Charis UAS: Eager for Equity Investment
While the story of Charis garners attention because of its creative and effective use of technology, from a systems thinking perspective the key elements here relate to the customer value and growth orientation of the firm in addition to the efforts of USAID’s Nguriza Nshore to apply systems thinking when catalyzing the emergence of an entrepreneurial eco-system. For entrepreneurship to become an engine of growth, increasingly entrepreneurs need to commit to this customer/growth orientation. Through the use of systems lenses, Nguriza Nshore has been able to catalyze service providers, transaction advisors, government, investors, etc. that make the eco-system better at identifying and prioritizing entrepreneurs with a committed mindset like Charis. As the entrepreneurial ecosystem in Rwanda becomes able to better target and support customer/growth-oriented firms, the overall competitive landscape will also begin to change as these newcomers capture larger and larger consumer segments through the value they deliver. As customers recognize they have a choice where certain firms are committed to providing them value, other firms will be forced to compete on the value they deliver to customers. It is through this process that Rwandan market systems are starting to become more competitive, inclusive, and resilient.
A revolutionary company on multiple fronts, Charis Unmanned Aerial Solutions (Charis UAS, or Charis) is Rwanda’s first-ever licensed drone company and leader in drone services. The company’s mission is to provide rapid and high-quality aerial imagery to support intelligent decision-making in pursuit of solving Africa’s biggest challenges. Currently working across a variety of industries, ranging from agriculture to construction, mining, energy, tourism, and beyond, Charis employs their fleet of drones to offer tailor-made and specialized results for every project. For example, Charis UAS provides agricultural solutions through monitoring large swathes of farmland to see how each farm is performing, mapping the land, and providing advisory services so that farmers may address problem areas of their land.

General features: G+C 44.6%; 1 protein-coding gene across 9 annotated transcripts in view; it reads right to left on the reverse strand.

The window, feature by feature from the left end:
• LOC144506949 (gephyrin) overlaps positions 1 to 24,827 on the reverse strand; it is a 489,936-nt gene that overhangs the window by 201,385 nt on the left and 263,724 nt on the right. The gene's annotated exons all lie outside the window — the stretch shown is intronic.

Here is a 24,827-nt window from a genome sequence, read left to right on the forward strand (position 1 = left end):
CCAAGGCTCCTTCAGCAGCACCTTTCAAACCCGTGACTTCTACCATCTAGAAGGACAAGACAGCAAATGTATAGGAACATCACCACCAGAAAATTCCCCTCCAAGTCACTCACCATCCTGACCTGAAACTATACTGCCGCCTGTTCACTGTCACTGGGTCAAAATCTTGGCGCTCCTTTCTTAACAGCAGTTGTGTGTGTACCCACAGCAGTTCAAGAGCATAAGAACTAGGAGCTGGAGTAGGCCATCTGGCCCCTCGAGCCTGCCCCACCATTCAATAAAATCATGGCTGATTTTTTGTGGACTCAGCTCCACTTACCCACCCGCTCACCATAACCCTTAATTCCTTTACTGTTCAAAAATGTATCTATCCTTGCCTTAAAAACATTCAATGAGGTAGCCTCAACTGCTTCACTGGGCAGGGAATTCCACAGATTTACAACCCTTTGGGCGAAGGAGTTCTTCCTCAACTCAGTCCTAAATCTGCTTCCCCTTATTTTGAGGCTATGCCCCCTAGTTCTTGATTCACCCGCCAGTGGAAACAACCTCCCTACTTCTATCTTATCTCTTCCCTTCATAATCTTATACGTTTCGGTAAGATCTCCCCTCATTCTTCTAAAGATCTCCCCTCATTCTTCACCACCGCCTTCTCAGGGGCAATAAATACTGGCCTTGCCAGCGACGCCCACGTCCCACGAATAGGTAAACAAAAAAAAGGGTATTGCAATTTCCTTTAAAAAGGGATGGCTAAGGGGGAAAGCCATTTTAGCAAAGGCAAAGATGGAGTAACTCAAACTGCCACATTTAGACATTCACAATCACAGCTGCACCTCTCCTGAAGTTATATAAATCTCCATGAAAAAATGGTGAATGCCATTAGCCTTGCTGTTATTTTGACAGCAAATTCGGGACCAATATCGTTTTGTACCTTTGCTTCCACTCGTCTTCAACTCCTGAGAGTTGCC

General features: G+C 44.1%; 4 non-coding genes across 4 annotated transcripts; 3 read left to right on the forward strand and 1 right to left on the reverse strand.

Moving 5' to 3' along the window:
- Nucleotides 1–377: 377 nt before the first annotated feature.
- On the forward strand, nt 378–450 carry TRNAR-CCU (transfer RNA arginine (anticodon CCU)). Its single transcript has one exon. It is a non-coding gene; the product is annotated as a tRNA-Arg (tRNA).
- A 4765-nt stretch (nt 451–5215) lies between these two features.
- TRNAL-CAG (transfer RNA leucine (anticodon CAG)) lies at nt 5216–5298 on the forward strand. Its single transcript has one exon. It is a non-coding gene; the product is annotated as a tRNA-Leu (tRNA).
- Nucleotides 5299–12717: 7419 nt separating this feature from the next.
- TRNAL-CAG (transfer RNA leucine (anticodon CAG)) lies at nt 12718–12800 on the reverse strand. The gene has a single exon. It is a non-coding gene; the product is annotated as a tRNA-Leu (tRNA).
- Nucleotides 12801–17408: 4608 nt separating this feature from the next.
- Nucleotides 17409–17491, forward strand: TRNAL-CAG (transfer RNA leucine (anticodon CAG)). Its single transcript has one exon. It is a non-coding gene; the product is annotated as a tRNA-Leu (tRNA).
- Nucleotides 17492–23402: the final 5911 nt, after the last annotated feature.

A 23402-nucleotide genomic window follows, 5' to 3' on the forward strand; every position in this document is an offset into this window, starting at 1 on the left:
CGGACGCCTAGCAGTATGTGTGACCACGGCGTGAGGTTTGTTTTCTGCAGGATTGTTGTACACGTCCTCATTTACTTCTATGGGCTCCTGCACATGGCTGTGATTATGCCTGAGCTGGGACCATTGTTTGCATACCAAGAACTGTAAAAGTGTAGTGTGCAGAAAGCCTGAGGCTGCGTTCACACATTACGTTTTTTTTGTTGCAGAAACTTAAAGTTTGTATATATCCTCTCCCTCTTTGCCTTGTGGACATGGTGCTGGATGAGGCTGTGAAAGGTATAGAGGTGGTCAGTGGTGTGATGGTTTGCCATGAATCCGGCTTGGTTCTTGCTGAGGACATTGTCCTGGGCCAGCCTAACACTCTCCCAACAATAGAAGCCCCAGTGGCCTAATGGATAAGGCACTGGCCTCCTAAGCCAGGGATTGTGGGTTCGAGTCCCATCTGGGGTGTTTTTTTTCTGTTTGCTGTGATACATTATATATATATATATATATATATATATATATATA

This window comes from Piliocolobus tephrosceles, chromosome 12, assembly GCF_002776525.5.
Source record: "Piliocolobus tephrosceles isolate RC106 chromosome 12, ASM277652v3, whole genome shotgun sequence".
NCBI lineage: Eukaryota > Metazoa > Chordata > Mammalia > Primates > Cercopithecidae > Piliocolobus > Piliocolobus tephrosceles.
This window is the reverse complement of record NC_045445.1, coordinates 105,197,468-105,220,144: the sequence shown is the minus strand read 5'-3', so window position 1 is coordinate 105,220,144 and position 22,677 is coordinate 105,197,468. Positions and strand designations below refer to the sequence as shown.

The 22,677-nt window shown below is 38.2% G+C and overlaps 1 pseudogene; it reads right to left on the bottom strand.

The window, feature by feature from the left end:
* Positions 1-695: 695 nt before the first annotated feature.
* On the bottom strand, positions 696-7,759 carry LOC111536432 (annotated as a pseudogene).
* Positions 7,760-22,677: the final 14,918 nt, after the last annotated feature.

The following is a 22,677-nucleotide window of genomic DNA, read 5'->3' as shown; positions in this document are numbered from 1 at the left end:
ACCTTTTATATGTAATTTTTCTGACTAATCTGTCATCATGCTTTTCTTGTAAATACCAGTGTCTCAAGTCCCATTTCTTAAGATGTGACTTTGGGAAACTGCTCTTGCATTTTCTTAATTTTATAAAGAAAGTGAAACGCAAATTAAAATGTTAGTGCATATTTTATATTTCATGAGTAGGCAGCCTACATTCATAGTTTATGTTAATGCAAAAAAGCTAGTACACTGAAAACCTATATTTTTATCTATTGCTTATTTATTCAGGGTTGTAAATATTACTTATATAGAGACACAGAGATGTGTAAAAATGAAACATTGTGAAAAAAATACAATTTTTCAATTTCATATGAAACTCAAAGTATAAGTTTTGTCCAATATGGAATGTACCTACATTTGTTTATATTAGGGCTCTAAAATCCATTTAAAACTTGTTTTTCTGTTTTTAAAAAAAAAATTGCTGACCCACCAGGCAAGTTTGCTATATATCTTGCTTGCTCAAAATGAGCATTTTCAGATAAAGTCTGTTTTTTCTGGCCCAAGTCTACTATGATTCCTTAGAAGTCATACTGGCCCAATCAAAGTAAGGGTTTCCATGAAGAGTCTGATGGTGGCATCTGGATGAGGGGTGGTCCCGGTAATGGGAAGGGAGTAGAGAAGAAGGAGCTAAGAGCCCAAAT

In 2014, when the company first started, there were no commercial drones in Rwanda and no regulations in place for unmanned aircraft systems. In Charis’ early days, they focused their operations on aerial photography and videography for two main client industries: events/receptions and tourism. After gaining a foothold in these sectors, they began to look for opportunities in other industries. Of their expansion, Mamy Ingabire, Managing Director of Charis says, “it was a lot of research and working with our customers or our potential customers, to really understand the issues that they have, for us to get the right aerial solutions for them. So, it was a lot of collaboration. We had to provide free services just to get to know what are the needs of our clients, or what are the needs of our potential clients. That really helped us to develop quite a number of solutions for them.” Through this process, Charis has honed their mission, and grown to offer drone-based solutions to a wide range of clients, from private sector actors such as farms and mines, to the public sector, working with governments across the African continent to address population concerns such as health, sanitation, urban planning, and transportation, among others. As an enterprise, Charis is constantly on the lookout for new ways to adapt their technology to serve/offer solutions for previously unaddressed problems and new client segments. For instance, they are eager to expand their operations to include surveillance work to combat poaching. “We are always excited to come in with new solutions. You know, communities and everything are just evolving every day, and new things are happening. Now, with the pandemic, you know, it’s another crisis, so we’ll come up with different solutions. We are a very innovative company,” said Mamy.